Previous entries in this series: Mike Leach, Jimbo Fisher, Brian Kelly, Turner Gill.
First, could we get him? Well ... maybe. The neutrals don't think so: Dr. Saturday sees Johnson as "hopelessly out of reach" for Auburn and the knee-jerk reaction of my Michigan friends when I mentioned that I had Johnson tied with Kelly at the top of my shortlist was "Whatever, Homer McHomerson, Johnson's not bailing on Tech after a year."
And he's got plenty of good reasons not to, certainly. He's already been elected Supreme Dictator for Life at Tech, where they're getting ready to make him one of the ACC's highest-paid coaches, giving him essentially carte blanche to coach the rest of his career virtually pressure-free. If the 2008 Jackets were good, the future suggests they'll be great: essentially the entire team returns in 2009, and things should only get better from there as Johnson's crew gets more adjusted to his system and recruits discover they'll play for a winner if they come to Tech.
And your capper: is anybody going to challenge Tech's rise in the ACC? Even with Fisher the 'Noles are still the same 'Noles they've been for the last five years; there still isn't really a verdict on whether Shannon can do anything other than recruit at Miami (not to mention the 'Canes money issues); the Fridge's Terps, Grobe's Deacons, and Jagodzinski's Eagles are cute but ultimately harmless; Clemson just hired a wide receivers coach named "Dabo" in the most Bill Stewartesque decision since Bill Stewart; and despite the now three-year reign of Virginia Tech, that crown has been worn more and more uneasily each season. That just leaves Butch Davis and North Carolina--the same North Carolina that at the end of year 2 of the Davis reign, when their improvement should have been most apparent, instead got demolished at home by N.C. State and wheezed past Duke by 8. Johnson is poised to contend for his league's title for a decade without even breaking much of a sweat; why would he leave to go duke it out with Saban, Richt, and Miles?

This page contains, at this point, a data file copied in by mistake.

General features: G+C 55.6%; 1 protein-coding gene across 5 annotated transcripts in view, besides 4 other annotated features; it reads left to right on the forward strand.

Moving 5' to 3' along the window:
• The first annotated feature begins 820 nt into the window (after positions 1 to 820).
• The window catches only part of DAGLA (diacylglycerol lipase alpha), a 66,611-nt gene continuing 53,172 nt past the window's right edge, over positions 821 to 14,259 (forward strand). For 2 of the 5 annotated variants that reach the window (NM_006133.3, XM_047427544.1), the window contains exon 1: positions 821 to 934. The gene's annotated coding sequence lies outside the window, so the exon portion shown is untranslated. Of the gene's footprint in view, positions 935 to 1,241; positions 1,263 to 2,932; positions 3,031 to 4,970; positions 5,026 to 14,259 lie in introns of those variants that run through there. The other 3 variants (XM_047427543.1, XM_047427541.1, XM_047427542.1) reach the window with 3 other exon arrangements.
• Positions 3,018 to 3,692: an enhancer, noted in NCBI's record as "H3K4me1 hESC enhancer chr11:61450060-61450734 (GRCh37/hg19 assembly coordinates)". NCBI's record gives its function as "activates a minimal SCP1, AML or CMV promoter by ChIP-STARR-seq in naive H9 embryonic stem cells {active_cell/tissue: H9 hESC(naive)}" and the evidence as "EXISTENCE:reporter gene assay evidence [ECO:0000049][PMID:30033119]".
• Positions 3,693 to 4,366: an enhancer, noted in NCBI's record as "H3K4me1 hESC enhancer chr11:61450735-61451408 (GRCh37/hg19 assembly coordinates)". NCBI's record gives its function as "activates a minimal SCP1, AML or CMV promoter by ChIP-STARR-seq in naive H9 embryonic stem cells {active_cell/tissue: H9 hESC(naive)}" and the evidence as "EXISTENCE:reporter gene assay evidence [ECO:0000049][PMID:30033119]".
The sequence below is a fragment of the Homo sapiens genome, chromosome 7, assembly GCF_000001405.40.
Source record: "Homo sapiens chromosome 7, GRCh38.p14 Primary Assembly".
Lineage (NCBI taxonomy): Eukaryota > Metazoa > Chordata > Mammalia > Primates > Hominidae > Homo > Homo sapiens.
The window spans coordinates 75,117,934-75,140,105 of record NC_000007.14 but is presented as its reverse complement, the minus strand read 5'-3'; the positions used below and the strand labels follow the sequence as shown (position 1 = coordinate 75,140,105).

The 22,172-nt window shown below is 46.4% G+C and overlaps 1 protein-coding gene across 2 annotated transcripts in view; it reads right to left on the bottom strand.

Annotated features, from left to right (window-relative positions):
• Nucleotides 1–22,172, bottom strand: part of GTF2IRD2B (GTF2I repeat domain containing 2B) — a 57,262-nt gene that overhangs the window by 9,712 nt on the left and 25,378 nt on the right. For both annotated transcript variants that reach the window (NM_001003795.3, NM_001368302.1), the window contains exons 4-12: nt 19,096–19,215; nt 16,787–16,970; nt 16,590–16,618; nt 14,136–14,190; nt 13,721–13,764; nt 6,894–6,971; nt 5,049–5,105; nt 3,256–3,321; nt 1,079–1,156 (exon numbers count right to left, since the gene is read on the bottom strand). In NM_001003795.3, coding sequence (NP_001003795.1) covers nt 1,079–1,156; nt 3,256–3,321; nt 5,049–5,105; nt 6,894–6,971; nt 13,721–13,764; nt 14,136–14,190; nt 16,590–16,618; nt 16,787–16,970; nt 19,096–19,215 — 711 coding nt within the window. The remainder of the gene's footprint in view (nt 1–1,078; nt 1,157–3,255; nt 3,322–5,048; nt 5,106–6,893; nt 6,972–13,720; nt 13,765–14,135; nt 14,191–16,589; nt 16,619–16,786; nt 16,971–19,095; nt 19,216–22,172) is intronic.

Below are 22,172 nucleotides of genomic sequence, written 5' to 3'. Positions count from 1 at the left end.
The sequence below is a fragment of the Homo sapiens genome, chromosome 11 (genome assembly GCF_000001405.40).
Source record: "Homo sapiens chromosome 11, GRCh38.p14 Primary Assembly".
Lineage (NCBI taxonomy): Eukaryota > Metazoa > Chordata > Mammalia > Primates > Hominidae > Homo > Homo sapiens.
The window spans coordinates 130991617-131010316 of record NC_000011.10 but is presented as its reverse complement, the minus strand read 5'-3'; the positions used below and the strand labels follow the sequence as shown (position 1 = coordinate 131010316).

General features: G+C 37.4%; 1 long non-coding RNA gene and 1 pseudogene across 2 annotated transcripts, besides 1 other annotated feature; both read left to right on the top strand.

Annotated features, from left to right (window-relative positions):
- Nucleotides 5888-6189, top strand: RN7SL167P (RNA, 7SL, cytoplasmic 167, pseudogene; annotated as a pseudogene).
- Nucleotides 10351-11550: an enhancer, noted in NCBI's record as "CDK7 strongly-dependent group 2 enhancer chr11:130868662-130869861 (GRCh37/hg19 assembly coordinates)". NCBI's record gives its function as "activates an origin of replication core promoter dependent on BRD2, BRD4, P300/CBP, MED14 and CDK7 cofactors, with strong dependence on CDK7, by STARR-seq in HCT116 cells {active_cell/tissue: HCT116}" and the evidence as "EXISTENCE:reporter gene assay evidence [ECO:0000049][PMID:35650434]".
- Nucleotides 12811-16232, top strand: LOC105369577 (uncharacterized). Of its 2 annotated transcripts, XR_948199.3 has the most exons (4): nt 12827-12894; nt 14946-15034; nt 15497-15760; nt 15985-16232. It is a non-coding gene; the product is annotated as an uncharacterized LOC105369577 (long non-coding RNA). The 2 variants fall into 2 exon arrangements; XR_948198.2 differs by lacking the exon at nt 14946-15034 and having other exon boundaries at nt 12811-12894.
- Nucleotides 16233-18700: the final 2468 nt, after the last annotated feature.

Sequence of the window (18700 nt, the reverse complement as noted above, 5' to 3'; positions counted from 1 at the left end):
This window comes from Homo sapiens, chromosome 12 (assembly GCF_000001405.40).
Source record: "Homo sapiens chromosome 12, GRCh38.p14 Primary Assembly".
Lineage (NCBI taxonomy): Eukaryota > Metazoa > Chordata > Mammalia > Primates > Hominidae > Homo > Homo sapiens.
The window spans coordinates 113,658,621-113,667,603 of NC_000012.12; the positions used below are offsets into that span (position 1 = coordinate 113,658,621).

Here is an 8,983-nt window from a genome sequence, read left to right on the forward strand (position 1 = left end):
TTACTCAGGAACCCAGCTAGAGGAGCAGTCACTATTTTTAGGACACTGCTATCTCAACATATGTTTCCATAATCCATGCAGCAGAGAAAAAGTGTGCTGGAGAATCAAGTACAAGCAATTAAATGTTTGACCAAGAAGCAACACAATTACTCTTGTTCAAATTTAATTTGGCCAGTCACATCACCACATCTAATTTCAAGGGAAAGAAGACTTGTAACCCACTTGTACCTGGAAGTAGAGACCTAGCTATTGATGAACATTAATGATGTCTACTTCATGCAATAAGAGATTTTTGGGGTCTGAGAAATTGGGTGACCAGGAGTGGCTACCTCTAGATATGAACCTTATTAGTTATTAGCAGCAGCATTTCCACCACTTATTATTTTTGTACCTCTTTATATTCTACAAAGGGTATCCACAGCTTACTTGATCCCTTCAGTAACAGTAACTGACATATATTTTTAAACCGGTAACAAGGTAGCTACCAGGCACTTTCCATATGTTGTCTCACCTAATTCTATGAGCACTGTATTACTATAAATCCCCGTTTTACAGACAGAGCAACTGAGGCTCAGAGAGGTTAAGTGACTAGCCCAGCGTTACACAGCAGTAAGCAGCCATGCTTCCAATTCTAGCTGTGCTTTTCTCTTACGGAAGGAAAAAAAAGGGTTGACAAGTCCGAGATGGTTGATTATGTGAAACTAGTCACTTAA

1. Ca$h Rules Everything Around Me, homey, and whatever Tech can pay, Auburn can pay more. Them's the facts, jack, as are Auburn's advantages in fan support, facilities, program tradition, etc. Auburn and Georgia Tech are similar programs in a lot of ways, but Auburn's is a little bit bigger, a little bit better. And we'll pay more. That's the main thing.
2. While it might be a negative on his overall resume, the fact that Johnson's biological coaching clock is ticking is a point in Auburn's favor when it comes to luring him away. Johnson is 51. He's probably only got about 10 more really good coaching years left in him, maybe five more if he ends up feeling particularly spry--but as Spurrier's struggles at South Carolina (and, hell, late-era Tubby's at Auburn) illustrate, Johnson's window as a truly elite coach is open now and will close relatively soon.
And if Johnson wants to spend that window proving to the legions of doubters that his system can work in the SEC, this Auburn opening will be his best and possibly only shot. Looking at the jobs at the SEC's "big six," Georgia, Alabama, and Florida are set for the foreseeable future. Tennessee just made a new hire. And while Miles will feel the burn if he has another season like this past one, it's more likely given his recruiting success and track record he'll be on the Bayou for a while as well. That leaves Auburn. That leaves only this opportunity for Johnson to test himself at the highest level of college football*.
I think it's likely Johnson passes on it even if it's offered. Even with the raise, even with the step up in competition, even knowing he might not have the chance to make this decision again, I suspect Johnson's not anxious to start climbing a different, steeper hill when he's already ascended to the top of the shorter one down the road. Even if Auburn throws everything they've got at him, call it only 40-60ish he arrives on the Plains.
But I do think Auburn should throw everything they've got at him. Here's why.
Start with this post, and this post, and the following highlight reel:
... in which it's true that the Georgia tacklers don't exactly cover themselves in glory, but that's what happen when an offense forces safeties and the like to either make a play or give up a long one over and over and over again: eventually, they don't. This is why Tech finished the year with more runs for 20 yard or more than any other team in the country.
More stats? Tech was third in overall rush offense, fifth in average per carry, top 50 in total offense despite the fact that the option speeds the game up and limits possessions. Remember: this Tech's statistical floor. When they're as well trained in Johnson's system as his Navy offenses were ... well, despite the game-shrinking effect, Navy never finished lower than 28th in total offense the past three years and in any case led the nation in rushing all three. Johnson is Mike Leach, just on the ground.
Which means, yes, the offense would work in the SEC. Ask Mississippi St., who gave up more yards to the Jackets than any other opponent on their schedule. Ask Georgia, who gave up more per-play to the Jackets than they did to Florida. Ask the breakdowns linked above: if you play base defense against this offense, you will lose. If you adjust, Johnson will adjust better. And you will lose.